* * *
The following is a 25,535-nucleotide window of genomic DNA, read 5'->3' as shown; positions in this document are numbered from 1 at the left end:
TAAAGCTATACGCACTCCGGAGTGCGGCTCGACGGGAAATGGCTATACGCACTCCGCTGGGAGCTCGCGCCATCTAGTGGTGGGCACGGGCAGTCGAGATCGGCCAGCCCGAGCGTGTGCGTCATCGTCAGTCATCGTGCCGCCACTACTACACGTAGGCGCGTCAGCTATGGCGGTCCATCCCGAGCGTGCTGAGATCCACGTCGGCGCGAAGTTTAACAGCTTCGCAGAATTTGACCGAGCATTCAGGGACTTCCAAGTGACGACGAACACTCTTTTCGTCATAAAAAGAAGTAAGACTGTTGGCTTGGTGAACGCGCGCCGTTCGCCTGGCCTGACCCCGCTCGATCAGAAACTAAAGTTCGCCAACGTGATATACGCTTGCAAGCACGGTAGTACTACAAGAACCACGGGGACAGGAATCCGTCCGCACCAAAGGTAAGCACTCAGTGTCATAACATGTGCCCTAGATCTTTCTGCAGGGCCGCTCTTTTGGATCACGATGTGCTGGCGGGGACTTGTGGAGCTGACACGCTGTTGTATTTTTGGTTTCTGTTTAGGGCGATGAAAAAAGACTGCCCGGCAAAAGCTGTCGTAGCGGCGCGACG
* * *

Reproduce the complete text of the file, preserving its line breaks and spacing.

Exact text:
The following is a 25,535-nucleotide window of genomic DNA, read 5'->3' as shown; positions in this document are numbered from 1 at the left end:
TAAAGCTATACGCACTCCGGAGTGCGGCTCGACGGGAAATGGCTATACGCACTCCGCTGGGAGCTCGCGCCATCTAGTGGTGGGCACGGGCAGTCGAGATCGGCCAGCCCGAGCGTGTGCGTCATCGTCAGTCATCGTGCCGCCACTACTACACGTAGGCGCGTCAGCTATGGCGGTCCATCCCGAGCGTGCTGAGATCCACGTCGGCGCGAAGTTTAACAGCTTCGCAGAATTTGACCGAGCATTCAGGGACTTCCAAGTGACGACGAACACTCTTTTCGTCATAAAAAGAAGTAAGACTGTTGGCTTGGTGAACGCGCGCCGTTCGCCTGGCCTGACCCCGCTCGATCAGAAACTAAAGTTCGCCAACGTGATATACGCTTGCAAGCACGGTAGTACTACAAGAACCACGGGGACAGGAATCCGTCCGCACCAAAGGTAAGCACTCAGTGTCATAACATGTGCCCTAGATCTTTCTGCAGGGCCGCTCTTTTGGATCACGATGTGCTGGCGGGGACTTGTGGAGCTGACACGCTGTTGTATTTTTGGTTTCTGTTTAGGGCGATGAAAAAAGACTGCCCGGCAAAAGCTGTCGTAGCGGCGCGACG